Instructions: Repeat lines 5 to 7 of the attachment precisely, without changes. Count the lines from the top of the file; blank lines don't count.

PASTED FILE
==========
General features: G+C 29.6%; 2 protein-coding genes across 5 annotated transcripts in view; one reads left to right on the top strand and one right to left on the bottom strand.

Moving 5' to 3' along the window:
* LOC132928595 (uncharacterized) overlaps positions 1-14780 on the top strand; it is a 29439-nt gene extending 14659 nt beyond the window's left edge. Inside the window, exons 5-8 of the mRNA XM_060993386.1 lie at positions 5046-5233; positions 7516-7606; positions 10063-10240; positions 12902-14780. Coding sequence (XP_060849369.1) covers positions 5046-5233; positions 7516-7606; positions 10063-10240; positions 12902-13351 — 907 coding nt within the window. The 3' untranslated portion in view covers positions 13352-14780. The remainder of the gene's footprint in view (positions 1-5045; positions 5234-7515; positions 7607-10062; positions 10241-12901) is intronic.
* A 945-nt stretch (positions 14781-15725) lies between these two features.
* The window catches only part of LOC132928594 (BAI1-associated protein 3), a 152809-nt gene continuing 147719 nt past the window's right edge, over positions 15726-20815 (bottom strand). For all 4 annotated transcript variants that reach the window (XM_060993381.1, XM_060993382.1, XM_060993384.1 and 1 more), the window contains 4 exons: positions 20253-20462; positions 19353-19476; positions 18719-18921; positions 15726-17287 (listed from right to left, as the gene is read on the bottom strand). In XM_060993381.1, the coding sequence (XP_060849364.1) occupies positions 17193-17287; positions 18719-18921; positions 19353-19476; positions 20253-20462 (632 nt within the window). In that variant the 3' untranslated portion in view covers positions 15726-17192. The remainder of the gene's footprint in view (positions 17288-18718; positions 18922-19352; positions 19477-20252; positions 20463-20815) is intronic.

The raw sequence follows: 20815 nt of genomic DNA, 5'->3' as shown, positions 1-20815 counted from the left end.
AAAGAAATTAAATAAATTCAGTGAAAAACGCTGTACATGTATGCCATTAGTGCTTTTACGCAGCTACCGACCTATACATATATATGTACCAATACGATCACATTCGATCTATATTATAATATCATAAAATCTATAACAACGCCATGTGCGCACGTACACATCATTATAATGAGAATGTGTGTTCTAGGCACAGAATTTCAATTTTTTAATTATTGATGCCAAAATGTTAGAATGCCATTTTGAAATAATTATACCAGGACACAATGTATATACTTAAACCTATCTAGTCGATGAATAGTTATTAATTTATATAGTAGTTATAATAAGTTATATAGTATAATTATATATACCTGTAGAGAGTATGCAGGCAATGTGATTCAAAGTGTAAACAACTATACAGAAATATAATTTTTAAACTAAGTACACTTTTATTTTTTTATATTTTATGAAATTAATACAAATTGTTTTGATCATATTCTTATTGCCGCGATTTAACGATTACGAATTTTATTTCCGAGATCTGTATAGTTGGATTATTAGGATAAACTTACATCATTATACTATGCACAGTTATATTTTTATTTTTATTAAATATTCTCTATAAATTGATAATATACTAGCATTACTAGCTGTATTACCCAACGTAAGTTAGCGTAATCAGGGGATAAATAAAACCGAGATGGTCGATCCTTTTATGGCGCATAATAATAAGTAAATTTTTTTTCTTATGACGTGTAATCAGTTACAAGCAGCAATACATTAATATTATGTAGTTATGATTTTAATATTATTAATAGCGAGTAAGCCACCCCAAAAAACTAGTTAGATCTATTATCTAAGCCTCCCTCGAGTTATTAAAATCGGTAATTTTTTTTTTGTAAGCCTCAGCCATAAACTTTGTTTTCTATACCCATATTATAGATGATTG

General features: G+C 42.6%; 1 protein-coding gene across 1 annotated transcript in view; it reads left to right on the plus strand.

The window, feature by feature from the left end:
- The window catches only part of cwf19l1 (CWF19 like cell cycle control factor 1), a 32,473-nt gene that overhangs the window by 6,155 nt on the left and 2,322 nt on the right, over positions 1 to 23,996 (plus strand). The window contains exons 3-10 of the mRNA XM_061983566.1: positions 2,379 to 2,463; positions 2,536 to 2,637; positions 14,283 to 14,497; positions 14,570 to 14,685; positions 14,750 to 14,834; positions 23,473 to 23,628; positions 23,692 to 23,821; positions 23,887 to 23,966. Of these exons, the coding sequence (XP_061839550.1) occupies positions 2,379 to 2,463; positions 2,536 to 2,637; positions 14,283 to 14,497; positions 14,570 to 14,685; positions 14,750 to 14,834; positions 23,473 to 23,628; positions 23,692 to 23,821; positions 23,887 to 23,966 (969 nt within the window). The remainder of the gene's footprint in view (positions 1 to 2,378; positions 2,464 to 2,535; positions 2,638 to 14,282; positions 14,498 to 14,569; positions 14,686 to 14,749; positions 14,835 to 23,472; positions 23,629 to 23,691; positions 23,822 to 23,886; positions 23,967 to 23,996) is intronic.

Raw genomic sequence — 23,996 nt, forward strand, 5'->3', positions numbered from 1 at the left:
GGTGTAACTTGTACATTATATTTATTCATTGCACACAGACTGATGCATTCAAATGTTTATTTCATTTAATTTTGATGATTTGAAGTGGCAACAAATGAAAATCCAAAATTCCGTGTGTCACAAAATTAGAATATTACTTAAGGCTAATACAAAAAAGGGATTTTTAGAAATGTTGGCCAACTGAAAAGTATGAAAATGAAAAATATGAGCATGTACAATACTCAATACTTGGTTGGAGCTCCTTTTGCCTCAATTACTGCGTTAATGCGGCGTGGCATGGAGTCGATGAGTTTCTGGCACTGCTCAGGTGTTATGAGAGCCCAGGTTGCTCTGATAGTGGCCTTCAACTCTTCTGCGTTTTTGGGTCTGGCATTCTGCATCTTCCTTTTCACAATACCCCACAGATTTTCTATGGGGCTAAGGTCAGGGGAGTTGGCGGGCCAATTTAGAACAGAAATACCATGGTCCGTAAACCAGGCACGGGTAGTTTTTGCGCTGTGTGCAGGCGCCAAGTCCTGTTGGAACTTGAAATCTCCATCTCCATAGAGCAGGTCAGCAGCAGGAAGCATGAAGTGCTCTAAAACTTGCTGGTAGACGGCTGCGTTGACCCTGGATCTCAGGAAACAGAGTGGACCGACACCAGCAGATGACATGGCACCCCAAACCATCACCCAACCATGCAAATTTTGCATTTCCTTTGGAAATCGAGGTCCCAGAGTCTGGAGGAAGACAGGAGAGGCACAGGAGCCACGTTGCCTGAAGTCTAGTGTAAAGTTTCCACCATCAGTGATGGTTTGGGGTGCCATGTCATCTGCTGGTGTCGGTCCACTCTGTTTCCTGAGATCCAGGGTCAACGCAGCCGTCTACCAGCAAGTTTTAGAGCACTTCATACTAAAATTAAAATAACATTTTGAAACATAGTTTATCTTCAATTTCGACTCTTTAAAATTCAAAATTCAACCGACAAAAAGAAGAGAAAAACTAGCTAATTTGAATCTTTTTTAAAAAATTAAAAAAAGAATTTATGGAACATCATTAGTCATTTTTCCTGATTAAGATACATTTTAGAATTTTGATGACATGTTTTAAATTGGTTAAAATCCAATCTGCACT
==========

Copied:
* The window catches only part of LOC132928594 (BAI1-associated protein 3), a 152809-nt gene continuing 147719 nt past the window's right edge, over positions 15726-20815 (bottom strand). For all 4 annotated transcript variants that reach the window (XM_060993381.1, XM_060993382.1, XM_060993384.1 and 1 more), the window contains 4 exons: positions 20253-20462; positions 19353-19476; positions 18719-18921; positions 15726-17287 (listed from right to left, as the gene is read on the bottom strand). In XM_060993381.1, the coding sequence (XP_060849364.1) occupies positions 17193-17287; positions 18719-18921; positions 19353-19476; positions 20253-20462 (632 nt within the window). In that variant the 3' untranslated portion in view covers positions 15726-17192. The remainder of the gene's footprint in view (positions 17288-18718; positions 18922-19352; positions 19477-20252; positions 20463-20815) is intronic.

The raw sequence follows: 20815 nt of genomic DNA, 5'->3' as shown, positions 1-20815 counted from the left end.
AAAGAAATTAAATAAATTCAGTGAAAAACGCTGTACATGTATGCCATTAGTGCTTTTACGCAGCTACCGACCTATACATATATATGTACCAATACGATCACATTCGATCTATATTATAATATCATAAAATCTATAACAACGCCATGTGCGCACGTACACATCATTATAATGAGAATGTGTGTTCTAGGCACAGAATTTCAATTTTTTAATTATTGATGCCAAAATGTTAGAATGCCATTTTGAAATAATTATACCAGGACACAATGTATATACTTAAACCTATCTAGTCGATGAATAGTTATTAATTTATATAGTAGTTATAATAAGTTATATAGTATAATTATATATACCTGTAGAGAGTATGCAGGCAATGTGATTCAAAGTGTAAACAACTATACAGAAATATAATTTTTAAACTAAGTACACTTTTATTTTTTTATATTTTATGAAATTAATACAAATTGTTTTGATCATATTCTTATTGCCGCGATTTAACGATTACGAATTTTATTTCCGAGATCTGTATAGTTGGATTATTAGGATAAACTTACATCATTATACTATGCACAGTTATATTTTTATTTTTATTAAATATTCTCTATAAATTGATAATATACTAGCATTACTAGCTGTATTACCCAACGTAAGTTAGCGTAATCAGGGGATAAATAAAACCGAGATGGTCGATCCTTTTATGGCGCATAATAATAAGTAAATTTTTTTTCTTATGACGTGTAATCAGTTACAAGCAGCAATACATTAATATTATGTAGTTATGATTTTAATATTATTAATAGCGAGTAAGCCACCCCAAAAAACTAGTTAGATCTATTATCTAAGCCTCCCTCGAGTTATTAAAATCGGTAATTTTTTTTTTGTAAGCCTCAGCCATAAACTTTGTTTTCTATACCCATATTATAGATGATTG